Use case for calibration of the detector

Outline of use case

The RICH needs to be calibrated before RAW data can be processed for physics. The RICH will also be used in HLT exclusive selections. Many of the calibration constants used on-line in EFF will not be the same as in off-line data reconstruction for physics analysis. Here we concentrate on RICH calibrations for off-line physics analysis.

RICH reconstruction depends crucially on quality of tracking, thus calibration of tracking must be finalized before RICH calibration is performed.

There are several layers of RICH calibration: image distortions in HPDs due to magnetic field, alignment of mirrors and photo-detectors, refractive index (varies with pressure and gas mixture composition), single photon efficiency and resolution per HPD tube, PDFs for likelihood functions used in particle identification. Since they depend on each other, multiple passes through the data may be needed to calibrate all reconstruction steps.


Most of RICH calibrations can be performed on any type of events which populate the area of the RICH detectors with tracks with saturated Cherenkov rings (v/c around 1). It is desirable to exclude events which were kept via exclusive HLT triggers which use, and therefore also bias, the RICH information.

Calibration/assessment of high level RICH analysis (particle identification) will require D* data, since they provide source of kaons and pions identified without use of the RICH.


Many details of the calibration of the tracking system and of the RICH detectors are fuzzy at this point. For example, how often various constants will need to be changed? Can any of them be fixed from hardware info or special calibration runs? Which calibrations will run in the monitoring farm, and which will require dedicated processing at TIER-1 centers? In any case, special stream of calibration data will be needed. It could be created already in monitoring farm, where it could undergo initial processing. DSTs from such processing could be saved and transferred to TIER-1 for further calibration steps. Alternatively, all processing of calibration stream could happen in TIER-1 centers, with only RAW data being transferred off the pit.

It would be beneficial if more than one subdetector shared a calibration stream. This is likely to be the case for tracking and lower levels of RICH calibration which can be done on any types of data which contain some high momentum tracks. The muon detector will require a muon enriched sample, which would be also fine for tracking and RICH except that rate of such events may be insufficient especially with lower luminosities.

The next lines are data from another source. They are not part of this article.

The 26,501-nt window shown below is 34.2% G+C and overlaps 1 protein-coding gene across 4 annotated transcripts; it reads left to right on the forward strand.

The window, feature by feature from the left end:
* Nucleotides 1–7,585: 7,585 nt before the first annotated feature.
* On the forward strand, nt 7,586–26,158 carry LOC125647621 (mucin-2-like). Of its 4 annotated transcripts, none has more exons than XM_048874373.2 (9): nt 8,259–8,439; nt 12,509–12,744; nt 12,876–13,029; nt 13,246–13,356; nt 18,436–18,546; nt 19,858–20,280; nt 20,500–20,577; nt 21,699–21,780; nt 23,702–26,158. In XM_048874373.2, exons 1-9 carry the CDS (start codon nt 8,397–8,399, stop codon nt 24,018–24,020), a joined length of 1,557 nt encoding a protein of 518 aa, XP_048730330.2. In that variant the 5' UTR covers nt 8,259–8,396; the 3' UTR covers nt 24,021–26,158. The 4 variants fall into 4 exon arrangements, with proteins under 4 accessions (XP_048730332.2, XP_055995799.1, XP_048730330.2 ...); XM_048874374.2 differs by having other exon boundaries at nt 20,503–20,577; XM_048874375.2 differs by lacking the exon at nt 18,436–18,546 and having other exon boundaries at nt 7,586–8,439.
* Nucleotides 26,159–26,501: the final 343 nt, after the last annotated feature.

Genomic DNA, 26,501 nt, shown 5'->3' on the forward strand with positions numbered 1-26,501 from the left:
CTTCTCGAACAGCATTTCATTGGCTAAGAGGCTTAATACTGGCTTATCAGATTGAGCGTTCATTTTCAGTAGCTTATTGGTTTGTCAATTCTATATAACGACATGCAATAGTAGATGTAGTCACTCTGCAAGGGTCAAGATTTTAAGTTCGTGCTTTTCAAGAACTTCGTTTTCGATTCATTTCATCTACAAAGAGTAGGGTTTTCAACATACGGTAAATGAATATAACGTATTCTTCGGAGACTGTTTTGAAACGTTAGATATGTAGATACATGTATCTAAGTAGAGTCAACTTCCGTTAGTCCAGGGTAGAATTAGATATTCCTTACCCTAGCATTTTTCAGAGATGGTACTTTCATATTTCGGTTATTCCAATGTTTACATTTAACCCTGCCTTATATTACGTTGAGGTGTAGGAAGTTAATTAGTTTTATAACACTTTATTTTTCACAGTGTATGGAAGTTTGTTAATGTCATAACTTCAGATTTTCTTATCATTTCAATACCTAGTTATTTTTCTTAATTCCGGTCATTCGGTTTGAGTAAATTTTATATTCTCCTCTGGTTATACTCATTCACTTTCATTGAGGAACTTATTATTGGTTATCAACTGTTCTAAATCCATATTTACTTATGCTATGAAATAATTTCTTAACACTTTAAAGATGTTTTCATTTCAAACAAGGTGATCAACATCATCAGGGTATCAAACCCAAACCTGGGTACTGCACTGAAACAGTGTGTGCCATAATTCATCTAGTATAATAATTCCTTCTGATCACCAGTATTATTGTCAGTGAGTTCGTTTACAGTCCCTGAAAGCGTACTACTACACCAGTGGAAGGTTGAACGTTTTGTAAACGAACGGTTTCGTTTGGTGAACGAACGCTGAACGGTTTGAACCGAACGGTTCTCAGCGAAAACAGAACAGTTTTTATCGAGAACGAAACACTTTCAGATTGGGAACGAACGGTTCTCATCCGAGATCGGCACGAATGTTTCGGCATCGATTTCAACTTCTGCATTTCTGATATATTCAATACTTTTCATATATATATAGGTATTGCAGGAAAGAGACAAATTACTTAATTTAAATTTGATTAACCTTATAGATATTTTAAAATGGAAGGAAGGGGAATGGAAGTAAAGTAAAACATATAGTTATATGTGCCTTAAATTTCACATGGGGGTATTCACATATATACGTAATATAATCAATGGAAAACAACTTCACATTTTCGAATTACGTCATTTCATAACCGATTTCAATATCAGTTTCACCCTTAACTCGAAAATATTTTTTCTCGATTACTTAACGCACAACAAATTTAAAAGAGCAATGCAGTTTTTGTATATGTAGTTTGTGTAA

At least two reconstruction passes through the data will be needed. The first pass will serve mainly to calibrate the tracking system. If it happens in the monitoring farm, information from the other detectors could also be reconstructed for monitoring purposes. The second pass would be done with final tracking constants and saved in DST format as RICH calibrations jobs are likely to reread these data several times.

The amount of data in the calibration stream will be a fraction of the total RAW data output from the experiment and will depend on the requirements of the subdetectors and amount of computing power available for calibration purposes.

The most likely scenario is one where the monitoring farm will be used to check if the alignment and calibration constants in effect are good enough to allow the data to go to reconstruction. This quality check might indeed be formed by redoing the alignment and "subtracting" it from the current one. If any major difference is present the new aligment constants might be applied before the reconstruction. Initially this will always require manual intervention.

To enable debugging of the behaviour in the monitoring farm it should be possible to persist the data used for calibration. This will require a separate low rate stream from the detector.


Quick processing of calibration stream(s) is essential, since reconstruction of all data awaits the calibration results.

Number of streams from the detector

As outlined above lower levels of RICH calibrations can be performed on any type of RICH unbiased data with some high Pt tracks, while the higher level will require D* events. Two separate selections are likely, since the D* events will be incoming at lower rate.

Information required on trigger, stripping and luminosity

Calibration streams will not require bookkeeping needed to determine integrated luminosity. Information of selections used in stripping of calibration data will be needed only if different types of selections are mixed in together into common calibration stream.

Information stored for each event

Tracking information will need to be saved once the calibration stream is processed with final tracking constants. It is likely that it will be beneficial to save tracks also from preliminary processing of the calibration data.

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Topic revision: r4 - 2006-12-12 - UlrikEgede
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